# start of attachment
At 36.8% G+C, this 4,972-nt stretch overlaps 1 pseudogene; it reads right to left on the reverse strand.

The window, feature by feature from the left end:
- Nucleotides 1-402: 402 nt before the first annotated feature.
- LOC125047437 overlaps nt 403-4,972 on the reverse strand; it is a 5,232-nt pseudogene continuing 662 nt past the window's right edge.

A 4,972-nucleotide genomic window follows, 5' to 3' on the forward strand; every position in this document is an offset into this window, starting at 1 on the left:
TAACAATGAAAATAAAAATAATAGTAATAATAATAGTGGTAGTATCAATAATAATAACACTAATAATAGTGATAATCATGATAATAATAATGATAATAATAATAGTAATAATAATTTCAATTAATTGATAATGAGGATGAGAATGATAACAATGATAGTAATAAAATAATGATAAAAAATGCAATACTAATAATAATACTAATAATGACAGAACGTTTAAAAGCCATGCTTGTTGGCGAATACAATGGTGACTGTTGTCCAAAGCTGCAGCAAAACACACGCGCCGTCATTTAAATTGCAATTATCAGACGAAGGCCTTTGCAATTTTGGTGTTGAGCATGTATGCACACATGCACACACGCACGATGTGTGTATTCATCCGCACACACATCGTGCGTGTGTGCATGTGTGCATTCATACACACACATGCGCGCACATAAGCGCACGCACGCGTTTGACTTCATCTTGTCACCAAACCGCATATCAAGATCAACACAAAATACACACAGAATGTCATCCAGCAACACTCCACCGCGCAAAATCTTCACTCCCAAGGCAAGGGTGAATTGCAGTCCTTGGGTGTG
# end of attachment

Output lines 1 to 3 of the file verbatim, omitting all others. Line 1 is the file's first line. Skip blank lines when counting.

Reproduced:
At 36.8% G+C, this 4,972-nt stretch overlaps 1 pseudogene; it reads right to left on the reverse strand.

The window, feature by feature from the left end:
- Nucleotides 1-402: 402 nt before the first annotated feature.